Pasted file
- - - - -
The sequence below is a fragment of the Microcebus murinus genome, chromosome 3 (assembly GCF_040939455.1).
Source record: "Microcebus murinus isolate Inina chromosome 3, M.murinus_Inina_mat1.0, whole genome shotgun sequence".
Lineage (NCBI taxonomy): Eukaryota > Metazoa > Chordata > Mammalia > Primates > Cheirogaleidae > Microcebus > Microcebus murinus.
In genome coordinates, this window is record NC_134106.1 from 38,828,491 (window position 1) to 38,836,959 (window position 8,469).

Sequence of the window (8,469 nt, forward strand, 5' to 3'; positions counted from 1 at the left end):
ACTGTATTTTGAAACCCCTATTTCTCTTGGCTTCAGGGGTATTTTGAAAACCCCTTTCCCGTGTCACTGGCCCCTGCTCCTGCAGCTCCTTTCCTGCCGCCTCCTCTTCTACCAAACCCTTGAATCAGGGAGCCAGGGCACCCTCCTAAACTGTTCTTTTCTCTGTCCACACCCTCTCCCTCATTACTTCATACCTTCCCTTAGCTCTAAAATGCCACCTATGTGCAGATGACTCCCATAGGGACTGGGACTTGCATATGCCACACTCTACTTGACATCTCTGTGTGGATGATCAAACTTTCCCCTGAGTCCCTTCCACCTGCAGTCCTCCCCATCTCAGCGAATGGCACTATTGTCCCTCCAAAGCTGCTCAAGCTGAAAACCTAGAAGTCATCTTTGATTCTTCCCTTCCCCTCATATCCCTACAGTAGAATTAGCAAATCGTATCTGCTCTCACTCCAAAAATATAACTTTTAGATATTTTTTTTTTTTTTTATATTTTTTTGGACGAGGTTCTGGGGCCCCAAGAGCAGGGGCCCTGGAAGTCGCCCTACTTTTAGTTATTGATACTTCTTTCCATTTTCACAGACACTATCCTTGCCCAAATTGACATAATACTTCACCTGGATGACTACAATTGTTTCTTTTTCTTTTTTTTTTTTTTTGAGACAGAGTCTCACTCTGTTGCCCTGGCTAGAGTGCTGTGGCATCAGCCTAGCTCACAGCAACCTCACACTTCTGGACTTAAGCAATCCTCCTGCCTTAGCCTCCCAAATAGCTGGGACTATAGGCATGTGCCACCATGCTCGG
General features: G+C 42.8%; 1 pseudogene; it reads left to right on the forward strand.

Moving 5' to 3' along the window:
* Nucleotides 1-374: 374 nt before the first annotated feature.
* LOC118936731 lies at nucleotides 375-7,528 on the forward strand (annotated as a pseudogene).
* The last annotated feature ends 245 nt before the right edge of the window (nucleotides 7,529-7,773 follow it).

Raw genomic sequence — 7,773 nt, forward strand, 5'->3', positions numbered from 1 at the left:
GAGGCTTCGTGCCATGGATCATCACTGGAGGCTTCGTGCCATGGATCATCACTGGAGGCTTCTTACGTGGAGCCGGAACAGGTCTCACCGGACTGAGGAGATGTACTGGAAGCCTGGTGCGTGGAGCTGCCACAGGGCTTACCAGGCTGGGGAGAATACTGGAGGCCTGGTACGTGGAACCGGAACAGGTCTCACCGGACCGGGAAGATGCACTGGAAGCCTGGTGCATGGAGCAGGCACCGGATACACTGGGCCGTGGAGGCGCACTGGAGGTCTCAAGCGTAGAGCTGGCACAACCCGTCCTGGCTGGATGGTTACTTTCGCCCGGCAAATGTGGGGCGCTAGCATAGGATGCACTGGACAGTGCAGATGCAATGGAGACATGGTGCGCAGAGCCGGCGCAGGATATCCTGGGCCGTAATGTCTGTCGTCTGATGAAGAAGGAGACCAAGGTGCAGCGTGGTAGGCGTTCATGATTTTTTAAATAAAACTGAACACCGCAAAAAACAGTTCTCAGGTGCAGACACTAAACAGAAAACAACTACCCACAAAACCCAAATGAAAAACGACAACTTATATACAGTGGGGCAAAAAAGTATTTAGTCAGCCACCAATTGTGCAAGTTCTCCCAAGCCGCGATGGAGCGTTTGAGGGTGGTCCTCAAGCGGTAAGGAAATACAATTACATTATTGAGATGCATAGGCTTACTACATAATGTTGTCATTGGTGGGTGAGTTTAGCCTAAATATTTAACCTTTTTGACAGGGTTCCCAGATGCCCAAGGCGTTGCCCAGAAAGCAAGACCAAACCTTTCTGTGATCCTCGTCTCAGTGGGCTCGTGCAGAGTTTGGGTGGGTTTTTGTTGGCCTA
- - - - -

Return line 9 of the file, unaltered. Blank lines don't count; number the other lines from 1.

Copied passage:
* Nucleotides 1-374: 374 nt before the first annotated feature.